Rocket Riot

Rocket Riot

Rocket Riot

It is rocket science.

Rocket Riot presents you with a thick sheaf of colourful, pixel-art worlds and one single proviso: that you reduce them all to glittering tatters. A gleefully simple 2D arena shooter, the central appeal of Codeglue's quirky game is the real estate - each wayward shot tears a blocky chunk out of the surroundings before, following a polite pause, the engine obligingly pieces everything back together before your eyes. Not that you'll still be looking at it, mind you, because, for those occasions when you want something trickier to shoot at, the designers have laid on clouds of buzzing enemies, each a study in caricatured weirdness capable of putting a shoulder-mounted Exocet through your wishbone.

This is the anti-Braid, in other words: a speedy, lovingly air-headed shooting gallery, which tells its story in a broad sweep of pirates, UFOs and mad scientists rather than melancholy wisps of poetry, and has you reordering space instead of time - generally with the aid of a bazooka. The generous parade of 8-bit worlds, variously depicting laboratories, spooky castles, and even the innards of a computer, is far from an exercise in simple nostalgia.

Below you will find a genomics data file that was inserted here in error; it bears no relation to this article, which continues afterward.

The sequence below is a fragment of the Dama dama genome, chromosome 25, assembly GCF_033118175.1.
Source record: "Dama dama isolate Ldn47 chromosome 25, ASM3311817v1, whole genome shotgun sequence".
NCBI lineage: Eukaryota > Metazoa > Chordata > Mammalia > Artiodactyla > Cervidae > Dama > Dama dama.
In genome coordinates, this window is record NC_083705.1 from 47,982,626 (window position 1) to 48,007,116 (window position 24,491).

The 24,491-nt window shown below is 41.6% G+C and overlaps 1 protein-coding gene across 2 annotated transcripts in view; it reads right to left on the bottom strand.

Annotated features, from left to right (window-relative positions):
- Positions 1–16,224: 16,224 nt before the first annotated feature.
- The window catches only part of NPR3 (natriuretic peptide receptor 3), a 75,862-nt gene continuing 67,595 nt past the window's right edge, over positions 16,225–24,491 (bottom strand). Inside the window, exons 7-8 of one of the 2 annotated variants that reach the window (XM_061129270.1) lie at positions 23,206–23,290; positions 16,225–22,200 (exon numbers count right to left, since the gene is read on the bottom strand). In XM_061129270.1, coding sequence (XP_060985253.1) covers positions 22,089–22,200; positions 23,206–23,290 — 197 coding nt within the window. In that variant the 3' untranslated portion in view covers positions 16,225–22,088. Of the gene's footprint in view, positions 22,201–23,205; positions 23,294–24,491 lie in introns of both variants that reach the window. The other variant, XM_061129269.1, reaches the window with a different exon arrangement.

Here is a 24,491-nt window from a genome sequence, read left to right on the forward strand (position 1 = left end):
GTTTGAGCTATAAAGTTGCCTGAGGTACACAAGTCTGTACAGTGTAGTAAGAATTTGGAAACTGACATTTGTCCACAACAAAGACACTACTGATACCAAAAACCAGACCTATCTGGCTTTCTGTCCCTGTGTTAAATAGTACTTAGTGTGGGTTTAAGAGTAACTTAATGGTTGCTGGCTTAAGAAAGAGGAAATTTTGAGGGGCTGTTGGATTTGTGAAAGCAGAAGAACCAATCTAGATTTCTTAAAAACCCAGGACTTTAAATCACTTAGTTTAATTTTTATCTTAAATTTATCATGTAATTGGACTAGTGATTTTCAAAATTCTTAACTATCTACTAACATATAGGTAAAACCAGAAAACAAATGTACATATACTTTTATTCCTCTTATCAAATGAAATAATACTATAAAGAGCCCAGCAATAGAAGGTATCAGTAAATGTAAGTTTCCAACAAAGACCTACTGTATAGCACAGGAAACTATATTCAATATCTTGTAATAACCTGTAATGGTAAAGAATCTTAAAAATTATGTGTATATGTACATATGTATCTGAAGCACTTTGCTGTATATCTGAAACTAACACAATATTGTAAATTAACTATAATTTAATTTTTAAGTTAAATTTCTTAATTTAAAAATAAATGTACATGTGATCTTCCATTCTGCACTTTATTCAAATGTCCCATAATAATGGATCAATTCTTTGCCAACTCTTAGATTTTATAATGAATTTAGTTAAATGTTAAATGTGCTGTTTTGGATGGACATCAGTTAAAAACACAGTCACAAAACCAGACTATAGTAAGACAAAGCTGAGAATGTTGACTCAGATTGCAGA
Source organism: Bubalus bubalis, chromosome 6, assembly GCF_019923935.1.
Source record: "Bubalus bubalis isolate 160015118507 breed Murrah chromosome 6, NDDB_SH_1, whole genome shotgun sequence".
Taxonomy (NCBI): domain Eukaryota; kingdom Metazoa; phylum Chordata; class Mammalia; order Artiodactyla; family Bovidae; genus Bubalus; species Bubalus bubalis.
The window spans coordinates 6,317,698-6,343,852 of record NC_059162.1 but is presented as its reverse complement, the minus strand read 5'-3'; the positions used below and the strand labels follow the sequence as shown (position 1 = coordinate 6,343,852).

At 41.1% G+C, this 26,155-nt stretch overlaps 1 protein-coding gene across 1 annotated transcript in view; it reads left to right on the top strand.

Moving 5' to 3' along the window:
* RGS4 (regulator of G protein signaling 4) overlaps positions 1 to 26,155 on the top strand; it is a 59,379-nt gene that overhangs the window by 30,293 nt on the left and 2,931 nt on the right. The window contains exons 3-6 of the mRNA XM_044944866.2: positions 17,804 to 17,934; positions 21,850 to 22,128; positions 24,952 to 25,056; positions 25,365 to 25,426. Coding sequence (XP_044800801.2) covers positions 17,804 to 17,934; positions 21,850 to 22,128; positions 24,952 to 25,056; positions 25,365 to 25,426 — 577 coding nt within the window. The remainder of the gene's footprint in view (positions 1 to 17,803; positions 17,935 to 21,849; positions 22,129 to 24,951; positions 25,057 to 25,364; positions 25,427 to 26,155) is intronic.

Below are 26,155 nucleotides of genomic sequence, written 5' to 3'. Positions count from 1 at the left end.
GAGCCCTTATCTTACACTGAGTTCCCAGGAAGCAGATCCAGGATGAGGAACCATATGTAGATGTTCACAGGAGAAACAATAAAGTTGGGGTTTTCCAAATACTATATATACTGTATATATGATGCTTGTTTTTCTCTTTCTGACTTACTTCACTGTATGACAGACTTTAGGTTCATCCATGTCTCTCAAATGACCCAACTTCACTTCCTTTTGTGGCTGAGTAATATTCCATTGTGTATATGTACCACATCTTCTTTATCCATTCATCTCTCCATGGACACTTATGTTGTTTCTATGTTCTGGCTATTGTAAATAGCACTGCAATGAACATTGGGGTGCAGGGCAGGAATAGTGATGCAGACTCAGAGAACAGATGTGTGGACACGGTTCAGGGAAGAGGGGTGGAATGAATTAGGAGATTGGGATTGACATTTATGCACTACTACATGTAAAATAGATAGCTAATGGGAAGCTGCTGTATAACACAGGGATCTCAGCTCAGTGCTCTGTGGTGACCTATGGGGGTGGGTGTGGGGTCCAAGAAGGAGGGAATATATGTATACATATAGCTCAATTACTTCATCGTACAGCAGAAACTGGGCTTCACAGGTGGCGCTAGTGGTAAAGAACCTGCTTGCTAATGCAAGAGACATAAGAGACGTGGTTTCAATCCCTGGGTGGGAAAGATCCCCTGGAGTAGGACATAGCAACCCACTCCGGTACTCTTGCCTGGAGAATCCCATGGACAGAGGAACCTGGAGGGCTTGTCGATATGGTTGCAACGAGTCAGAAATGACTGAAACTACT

Easy to tear down and itching to rebuild themselves again, the game's pixellated arenas quickly turn into tricksy battlegrounds where your gun is a trowel and the entire layout becomes an unreliable ally. You can tunnel in deep to let your health recharge, but there's every chance an enemy will burrow down to find you, or you can drill yourself a quick escape route for when the going gets tough, but you musn't leave it too long, or it's likely to have closed itself up again before you get to use it. There's no camping in Rocket Riot's universe, no fixed geometry to slow the mayhem down or stop it in its tracks, and the end result is a game where even an innocent blink can be deadly. A bit like that Doctor Who episode.

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